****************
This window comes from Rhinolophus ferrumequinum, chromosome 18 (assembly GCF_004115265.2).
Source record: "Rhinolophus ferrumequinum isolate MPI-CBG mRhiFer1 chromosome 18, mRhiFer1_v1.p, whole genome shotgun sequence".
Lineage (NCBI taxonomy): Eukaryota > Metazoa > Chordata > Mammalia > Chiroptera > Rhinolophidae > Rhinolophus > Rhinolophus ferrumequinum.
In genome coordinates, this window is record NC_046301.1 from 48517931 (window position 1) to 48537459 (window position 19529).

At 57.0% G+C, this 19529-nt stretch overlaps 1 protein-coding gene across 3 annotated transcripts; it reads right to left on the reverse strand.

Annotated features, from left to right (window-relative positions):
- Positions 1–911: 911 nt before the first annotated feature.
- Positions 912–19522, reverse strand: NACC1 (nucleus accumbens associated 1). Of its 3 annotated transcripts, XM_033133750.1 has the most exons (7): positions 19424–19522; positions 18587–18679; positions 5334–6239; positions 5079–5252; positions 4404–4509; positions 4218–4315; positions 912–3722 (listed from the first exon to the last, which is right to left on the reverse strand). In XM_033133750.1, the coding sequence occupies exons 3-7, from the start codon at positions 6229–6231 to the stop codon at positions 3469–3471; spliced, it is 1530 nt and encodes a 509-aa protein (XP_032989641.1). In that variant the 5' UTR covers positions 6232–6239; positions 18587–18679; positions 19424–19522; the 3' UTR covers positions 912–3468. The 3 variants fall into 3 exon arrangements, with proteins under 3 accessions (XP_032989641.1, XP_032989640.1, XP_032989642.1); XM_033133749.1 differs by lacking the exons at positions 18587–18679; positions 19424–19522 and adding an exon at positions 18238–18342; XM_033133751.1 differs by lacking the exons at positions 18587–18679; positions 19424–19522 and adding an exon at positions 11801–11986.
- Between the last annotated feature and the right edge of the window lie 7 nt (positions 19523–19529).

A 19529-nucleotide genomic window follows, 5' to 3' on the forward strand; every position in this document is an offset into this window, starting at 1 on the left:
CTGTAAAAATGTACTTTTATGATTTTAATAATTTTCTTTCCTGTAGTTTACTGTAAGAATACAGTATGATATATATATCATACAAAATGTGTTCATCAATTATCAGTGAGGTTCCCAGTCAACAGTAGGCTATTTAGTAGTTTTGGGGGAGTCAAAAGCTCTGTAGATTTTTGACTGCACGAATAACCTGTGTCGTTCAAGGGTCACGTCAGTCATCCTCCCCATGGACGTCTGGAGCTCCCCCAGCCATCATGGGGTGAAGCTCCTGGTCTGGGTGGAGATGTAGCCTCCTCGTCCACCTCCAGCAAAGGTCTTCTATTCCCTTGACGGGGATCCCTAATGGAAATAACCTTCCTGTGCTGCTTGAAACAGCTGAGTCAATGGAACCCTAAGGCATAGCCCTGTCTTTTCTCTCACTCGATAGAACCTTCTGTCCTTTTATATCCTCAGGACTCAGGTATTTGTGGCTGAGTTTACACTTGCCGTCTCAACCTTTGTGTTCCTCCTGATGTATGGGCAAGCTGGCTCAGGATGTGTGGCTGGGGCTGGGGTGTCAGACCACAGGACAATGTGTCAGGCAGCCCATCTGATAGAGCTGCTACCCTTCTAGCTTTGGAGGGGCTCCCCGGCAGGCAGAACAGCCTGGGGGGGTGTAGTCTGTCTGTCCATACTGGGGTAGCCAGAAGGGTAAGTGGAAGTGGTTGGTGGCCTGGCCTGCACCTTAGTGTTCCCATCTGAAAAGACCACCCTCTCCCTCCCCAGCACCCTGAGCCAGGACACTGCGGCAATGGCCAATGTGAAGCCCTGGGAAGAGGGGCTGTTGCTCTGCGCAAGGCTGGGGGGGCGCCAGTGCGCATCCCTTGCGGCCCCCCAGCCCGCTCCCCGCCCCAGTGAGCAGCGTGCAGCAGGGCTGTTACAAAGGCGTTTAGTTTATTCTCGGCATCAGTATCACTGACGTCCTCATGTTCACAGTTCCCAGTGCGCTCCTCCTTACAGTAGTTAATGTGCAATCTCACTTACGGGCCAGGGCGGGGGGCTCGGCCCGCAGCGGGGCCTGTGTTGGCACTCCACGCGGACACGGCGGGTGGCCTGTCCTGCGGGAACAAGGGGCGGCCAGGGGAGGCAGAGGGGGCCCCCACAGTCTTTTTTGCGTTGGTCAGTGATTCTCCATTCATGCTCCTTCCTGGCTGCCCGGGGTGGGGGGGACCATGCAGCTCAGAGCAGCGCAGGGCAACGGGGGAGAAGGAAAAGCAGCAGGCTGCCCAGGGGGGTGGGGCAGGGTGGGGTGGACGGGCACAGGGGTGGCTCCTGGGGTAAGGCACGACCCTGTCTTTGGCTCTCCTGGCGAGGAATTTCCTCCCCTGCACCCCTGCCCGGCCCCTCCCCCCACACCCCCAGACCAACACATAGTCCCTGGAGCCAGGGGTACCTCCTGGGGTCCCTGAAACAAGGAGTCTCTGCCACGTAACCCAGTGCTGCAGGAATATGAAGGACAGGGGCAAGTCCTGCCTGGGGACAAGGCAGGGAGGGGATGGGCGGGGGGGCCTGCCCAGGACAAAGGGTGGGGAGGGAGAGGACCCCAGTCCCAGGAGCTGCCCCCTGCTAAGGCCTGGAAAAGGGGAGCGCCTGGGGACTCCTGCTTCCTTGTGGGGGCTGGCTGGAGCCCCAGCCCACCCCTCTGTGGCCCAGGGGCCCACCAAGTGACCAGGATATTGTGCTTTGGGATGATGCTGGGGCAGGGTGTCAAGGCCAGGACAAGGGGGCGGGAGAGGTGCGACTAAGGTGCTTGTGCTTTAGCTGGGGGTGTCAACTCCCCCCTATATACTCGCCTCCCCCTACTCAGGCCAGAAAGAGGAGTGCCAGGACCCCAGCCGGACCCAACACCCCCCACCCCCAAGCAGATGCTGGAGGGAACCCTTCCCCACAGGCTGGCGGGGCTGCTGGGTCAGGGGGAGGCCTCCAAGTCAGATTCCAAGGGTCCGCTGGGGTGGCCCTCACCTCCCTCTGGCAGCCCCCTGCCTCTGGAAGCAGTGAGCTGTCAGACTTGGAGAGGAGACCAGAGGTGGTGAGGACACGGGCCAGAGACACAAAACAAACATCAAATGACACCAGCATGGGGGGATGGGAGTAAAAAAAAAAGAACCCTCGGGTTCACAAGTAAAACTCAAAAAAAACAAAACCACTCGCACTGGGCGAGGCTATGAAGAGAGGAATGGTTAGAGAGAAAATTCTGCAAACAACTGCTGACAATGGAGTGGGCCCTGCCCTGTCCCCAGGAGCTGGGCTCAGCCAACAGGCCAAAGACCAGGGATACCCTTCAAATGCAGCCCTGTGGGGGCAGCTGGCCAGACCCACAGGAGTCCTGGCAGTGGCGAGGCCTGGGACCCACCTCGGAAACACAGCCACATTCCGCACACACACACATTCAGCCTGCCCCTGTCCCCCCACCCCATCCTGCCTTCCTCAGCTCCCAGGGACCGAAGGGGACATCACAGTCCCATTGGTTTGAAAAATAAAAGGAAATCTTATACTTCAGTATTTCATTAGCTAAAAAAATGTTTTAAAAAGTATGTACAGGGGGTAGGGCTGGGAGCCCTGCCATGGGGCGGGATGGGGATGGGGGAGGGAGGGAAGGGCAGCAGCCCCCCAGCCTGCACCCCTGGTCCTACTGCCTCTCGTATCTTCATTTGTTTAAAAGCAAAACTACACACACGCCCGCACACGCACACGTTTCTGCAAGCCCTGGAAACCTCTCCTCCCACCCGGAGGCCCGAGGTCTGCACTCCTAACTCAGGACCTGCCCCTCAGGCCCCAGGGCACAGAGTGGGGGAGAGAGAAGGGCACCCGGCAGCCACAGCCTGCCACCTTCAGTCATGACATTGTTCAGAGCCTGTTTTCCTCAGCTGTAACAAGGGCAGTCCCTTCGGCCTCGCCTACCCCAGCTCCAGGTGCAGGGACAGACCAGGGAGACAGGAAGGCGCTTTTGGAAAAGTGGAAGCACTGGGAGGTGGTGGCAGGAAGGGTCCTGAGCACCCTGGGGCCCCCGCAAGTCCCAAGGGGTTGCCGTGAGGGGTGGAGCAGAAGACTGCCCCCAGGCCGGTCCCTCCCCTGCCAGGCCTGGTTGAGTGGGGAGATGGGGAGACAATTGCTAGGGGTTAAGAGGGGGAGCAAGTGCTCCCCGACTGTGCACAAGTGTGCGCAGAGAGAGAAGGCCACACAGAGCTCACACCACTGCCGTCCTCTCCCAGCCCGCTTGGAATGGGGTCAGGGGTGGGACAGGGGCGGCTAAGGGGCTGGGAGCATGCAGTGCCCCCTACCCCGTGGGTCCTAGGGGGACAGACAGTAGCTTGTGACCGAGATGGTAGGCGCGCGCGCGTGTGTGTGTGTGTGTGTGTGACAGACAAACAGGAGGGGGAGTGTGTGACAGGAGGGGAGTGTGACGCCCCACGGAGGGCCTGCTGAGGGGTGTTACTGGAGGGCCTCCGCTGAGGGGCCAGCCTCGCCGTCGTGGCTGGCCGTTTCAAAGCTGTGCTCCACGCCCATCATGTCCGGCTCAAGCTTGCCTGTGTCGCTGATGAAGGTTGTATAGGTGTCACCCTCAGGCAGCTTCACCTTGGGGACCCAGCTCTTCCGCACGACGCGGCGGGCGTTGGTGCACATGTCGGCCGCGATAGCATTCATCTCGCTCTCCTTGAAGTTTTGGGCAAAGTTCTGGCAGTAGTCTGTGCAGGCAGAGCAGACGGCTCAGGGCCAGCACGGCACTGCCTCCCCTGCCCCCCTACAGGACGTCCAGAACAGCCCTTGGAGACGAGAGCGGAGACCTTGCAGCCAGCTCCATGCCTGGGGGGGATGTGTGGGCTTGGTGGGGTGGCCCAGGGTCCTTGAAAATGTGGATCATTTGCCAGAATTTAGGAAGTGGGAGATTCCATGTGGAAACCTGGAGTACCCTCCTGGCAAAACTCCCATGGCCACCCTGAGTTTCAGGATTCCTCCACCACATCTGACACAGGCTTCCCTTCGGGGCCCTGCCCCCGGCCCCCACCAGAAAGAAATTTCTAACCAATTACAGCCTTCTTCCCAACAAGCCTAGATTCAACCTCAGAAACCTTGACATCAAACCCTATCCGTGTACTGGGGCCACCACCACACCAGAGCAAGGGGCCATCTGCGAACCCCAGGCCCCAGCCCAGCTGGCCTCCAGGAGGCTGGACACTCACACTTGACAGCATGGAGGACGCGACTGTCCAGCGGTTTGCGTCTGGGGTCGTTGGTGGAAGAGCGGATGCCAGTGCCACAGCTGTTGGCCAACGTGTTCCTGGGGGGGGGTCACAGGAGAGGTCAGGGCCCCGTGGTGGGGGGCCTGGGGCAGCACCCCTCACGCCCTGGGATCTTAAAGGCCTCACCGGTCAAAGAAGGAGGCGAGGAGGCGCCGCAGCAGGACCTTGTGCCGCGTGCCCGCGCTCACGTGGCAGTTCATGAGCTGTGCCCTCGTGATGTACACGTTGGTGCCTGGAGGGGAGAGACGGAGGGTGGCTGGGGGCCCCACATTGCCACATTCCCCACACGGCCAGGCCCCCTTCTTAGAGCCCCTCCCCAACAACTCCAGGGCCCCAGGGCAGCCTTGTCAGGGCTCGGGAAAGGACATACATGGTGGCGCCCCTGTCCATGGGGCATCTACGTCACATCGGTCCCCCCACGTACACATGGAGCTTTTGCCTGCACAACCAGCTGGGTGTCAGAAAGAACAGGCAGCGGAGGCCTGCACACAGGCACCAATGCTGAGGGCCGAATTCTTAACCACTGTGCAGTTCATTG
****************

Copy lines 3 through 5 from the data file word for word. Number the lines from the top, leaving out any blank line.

Lineage (NCBI taxonomy): Eukaryota > Metazoa > Chordata > Mammalia > Chiroptera > Rhinolophidae > Rhinolophus > Rhinolophus ferrumequinum.
In genome coordinates, this window is record NC_046301.1 from 48517931 (window position 1) to 48537459 (window position 19529).

At 57.0% G+C, this 19529-nt stretch overlaps 1 protein-coding gene across 3 annotated transcripts; it reads right to left on the reverse strand.